In 1978 Congress passed the Uranium Mill Tailings Radiation Control Act to give DOE authority over uranium mill waste sites like the Shiprock facility. The 1980 Superfund law and the Interior Department mine-reclamation program helped address some sites. And in 1990, lawmakers created a program to compensate people affected by radiation at mines and from nuclear weapons tests.

But it wasn’t until 2007 that tribal and federal agencies got together to really tackle the lasting problems of uranium mining on the Navajo Nation. Pasternak’s articles in the Los Angeles Times prompted Rep. Henry Waxman (D-Calif.), then chairman of the House Oversight Committee, to press for immediate action.

“We’re on track to make all the commitments we made in the five year plan,” Clancy Tenley, EPA’s regional tribal coordinator, told the cleanup conference. Tenley was among several federal and tribal leaders touting the achievements of the last several years.

EPA and tribal authorities say they have inspected more than 600 homes and other buildings for uranium contamination. The agency has already torn down 34 of those structures. Displaced Navajo families are eligible for financial compensation and temporary housing. EPA says it has participated in rebuilding 17 residences.

Federal and tribal leaders admit that evicting people can be traumatic. But they say they try to make up for it by making sure Navajos get construction jobs and following traditions. Homes, for example, must face east.

“They are so happy,” Darryl Jimson, planner with the Navajo Nation Community Housing and Infrastructure Department, said of the people given new homes. “Some of them cry.”

‘Tough sell’

It has taken decades for the Navajo to learn about the risk of living on contaminated land.

In the 1970s, workers were using the Shiprock dump to practice with heavy machinery. And to this day, it is hard to convince tribal residents to not drink contaminated water.

Many elderly Navajo don’t speak English and have grown used to living off their land. “They just don’t understand or they don’t believe it,” said Chris Mike, an officer with the Navajo Department of Water Resources. “It’s a tough sell.”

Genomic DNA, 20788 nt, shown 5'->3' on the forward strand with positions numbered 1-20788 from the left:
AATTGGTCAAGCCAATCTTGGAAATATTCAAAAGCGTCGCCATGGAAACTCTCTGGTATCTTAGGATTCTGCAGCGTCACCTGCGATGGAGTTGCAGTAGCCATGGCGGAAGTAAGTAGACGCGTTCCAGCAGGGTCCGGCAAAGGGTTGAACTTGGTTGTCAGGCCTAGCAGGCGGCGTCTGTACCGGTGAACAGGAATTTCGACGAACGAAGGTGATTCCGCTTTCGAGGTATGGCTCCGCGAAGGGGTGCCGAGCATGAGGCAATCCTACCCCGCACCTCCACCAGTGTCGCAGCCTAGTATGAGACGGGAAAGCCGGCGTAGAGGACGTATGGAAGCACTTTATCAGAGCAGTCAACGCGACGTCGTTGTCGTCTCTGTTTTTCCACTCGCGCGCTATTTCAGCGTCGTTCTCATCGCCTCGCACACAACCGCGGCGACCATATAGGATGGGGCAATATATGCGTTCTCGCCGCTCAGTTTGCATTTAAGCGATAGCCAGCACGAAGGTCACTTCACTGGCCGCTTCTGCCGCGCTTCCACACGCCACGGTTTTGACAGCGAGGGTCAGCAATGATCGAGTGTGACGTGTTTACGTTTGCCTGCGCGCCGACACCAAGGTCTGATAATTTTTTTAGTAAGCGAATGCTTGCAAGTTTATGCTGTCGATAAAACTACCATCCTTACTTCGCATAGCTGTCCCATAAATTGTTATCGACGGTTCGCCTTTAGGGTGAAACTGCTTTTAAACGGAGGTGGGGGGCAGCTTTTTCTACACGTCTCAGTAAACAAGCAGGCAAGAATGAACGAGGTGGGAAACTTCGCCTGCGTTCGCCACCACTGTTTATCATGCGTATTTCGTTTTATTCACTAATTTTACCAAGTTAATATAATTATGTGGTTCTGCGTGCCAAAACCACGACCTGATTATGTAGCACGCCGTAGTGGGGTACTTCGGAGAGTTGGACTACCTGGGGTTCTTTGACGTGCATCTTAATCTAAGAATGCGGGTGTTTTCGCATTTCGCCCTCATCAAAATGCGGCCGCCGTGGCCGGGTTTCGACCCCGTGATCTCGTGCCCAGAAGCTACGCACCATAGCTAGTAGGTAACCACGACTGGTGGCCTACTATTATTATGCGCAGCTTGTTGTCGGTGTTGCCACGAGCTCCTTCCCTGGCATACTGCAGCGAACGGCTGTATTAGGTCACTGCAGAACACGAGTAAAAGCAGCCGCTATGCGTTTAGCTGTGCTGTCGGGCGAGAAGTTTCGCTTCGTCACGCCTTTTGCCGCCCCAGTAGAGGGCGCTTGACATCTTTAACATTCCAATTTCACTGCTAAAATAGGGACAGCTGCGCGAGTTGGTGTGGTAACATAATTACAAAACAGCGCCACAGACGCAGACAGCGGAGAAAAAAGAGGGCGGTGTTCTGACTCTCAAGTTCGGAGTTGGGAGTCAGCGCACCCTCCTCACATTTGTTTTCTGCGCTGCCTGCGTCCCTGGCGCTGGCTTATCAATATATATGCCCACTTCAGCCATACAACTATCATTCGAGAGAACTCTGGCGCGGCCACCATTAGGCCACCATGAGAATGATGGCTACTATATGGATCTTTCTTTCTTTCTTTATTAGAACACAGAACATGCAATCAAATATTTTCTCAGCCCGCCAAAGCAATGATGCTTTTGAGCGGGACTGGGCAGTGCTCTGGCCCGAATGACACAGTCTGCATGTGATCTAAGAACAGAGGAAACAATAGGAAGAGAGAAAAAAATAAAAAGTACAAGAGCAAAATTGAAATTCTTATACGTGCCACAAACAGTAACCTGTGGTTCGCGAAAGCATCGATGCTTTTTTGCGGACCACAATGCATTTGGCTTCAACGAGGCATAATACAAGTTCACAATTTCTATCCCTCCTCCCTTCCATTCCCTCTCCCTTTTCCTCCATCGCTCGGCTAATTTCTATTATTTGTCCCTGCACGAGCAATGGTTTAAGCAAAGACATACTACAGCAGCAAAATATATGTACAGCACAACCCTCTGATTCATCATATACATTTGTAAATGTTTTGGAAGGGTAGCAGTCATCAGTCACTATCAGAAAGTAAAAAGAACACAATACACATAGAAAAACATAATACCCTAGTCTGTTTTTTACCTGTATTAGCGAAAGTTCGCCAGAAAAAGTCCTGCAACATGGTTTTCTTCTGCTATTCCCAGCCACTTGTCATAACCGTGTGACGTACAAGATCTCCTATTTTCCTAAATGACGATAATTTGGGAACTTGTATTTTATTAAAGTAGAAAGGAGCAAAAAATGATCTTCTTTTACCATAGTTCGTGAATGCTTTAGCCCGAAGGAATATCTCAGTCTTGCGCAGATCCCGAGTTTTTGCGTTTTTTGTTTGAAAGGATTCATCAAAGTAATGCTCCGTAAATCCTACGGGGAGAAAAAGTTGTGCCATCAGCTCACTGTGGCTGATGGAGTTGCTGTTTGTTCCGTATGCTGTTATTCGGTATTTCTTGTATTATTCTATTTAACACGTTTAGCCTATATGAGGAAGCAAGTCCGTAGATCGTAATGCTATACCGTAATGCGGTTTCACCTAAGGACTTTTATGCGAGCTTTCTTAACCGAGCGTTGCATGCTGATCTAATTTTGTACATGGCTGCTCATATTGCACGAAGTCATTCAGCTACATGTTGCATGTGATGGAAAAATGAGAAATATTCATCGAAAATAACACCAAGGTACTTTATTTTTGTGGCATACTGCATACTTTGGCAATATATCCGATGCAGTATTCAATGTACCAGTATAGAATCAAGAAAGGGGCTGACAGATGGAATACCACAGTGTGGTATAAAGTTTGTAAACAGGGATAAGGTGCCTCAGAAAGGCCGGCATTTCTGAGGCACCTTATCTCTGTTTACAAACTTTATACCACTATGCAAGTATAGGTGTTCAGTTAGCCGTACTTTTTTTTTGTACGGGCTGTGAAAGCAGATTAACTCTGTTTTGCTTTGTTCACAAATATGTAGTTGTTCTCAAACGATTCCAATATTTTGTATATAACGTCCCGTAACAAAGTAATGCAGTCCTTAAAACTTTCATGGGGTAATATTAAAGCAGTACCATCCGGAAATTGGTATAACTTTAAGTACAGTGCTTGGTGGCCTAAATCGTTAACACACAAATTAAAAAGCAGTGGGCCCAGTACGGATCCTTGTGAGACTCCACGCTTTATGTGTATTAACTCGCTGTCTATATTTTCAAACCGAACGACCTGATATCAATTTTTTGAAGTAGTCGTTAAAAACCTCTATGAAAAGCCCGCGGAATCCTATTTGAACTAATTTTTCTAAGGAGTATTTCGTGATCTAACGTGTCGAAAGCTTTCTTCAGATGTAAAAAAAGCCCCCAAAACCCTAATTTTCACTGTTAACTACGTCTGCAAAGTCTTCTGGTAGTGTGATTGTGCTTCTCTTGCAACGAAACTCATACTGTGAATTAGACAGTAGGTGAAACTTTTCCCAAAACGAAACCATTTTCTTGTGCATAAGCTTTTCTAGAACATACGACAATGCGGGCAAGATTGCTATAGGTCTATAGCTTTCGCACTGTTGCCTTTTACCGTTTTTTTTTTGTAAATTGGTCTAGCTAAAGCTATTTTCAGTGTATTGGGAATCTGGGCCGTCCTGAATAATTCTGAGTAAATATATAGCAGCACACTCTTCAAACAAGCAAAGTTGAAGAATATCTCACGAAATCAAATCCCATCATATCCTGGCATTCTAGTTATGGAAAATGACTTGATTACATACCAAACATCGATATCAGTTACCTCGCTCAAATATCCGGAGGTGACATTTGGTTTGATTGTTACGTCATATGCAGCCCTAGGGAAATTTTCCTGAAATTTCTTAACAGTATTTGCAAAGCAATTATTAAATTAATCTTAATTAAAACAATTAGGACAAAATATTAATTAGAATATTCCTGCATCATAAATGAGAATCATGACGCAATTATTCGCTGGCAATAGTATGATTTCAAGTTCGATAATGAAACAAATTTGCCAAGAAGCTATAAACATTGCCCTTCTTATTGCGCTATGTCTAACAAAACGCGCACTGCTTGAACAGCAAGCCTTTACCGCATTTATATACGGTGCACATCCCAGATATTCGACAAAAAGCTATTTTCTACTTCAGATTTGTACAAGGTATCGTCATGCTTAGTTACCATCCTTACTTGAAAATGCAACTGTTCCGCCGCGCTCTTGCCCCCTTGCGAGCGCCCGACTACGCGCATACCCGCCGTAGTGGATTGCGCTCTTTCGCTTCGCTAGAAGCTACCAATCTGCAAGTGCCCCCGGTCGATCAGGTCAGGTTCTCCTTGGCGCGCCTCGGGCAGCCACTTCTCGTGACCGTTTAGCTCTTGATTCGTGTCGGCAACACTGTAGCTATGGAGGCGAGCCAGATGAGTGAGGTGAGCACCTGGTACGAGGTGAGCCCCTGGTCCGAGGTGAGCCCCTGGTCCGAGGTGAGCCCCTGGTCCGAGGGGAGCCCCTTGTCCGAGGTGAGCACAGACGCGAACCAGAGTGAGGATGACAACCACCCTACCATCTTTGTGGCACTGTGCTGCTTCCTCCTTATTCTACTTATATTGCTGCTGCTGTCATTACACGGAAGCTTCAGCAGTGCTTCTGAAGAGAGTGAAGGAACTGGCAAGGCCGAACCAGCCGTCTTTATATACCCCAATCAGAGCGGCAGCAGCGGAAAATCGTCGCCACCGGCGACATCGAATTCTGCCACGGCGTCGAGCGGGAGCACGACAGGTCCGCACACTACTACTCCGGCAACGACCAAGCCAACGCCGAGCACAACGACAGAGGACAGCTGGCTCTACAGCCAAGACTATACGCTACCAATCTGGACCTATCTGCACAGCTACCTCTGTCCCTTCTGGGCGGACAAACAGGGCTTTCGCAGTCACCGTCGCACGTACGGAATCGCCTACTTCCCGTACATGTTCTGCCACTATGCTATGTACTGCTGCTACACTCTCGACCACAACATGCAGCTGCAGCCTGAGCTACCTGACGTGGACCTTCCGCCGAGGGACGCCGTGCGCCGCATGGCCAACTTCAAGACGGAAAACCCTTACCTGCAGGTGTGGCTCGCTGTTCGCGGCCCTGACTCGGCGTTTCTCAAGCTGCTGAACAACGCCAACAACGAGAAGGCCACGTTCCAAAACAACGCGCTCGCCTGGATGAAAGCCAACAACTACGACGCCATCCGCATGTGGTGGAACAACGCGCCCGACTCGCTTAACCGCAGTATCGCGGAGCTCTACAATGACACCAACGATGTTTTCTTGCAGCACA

Thirty percent of Navajo residents do not have treated water, and numerous water sources have been deemed too dangerous to drink. One alternative is to truck water to thousands of people around the reservation. Residents meet the trucks at designated locations because many homes are too remote.

“We are 60, almost 70 years into this legacy,” Chris Shuey, uranium program director at the Albuquerque-based Southwest Research and Information Center, said in an interview. “And we have left it to the children and the grandchildren of the original miners. And we are going to end up leaving it to our children and our grandchildren.”

Not only does Shuey lament the time it has taken the federal government to realize the severity of the problem, he is also upset that officials do not yet know the full scope of the health problems the Navajo people face. Researchers next year will begin a federally funded study to determine the impact uranium waste has on pregnancy.

“We’ve essentially just started the human health studies in the last 10 years,” Shuey said. “We’re 30 years behind.”

And there is a long way to go. Cleaning up all the contaminated sites will likely take decades. Federal and tribal agency leaders have already began talking about another five-year plan.

“A lot of community people get exhausted and deflated,” Shuey said. At the same time, they want to fight until the Navajo Nation is clean: “They’re hoping that it’s the next 10- to 20-year plan.”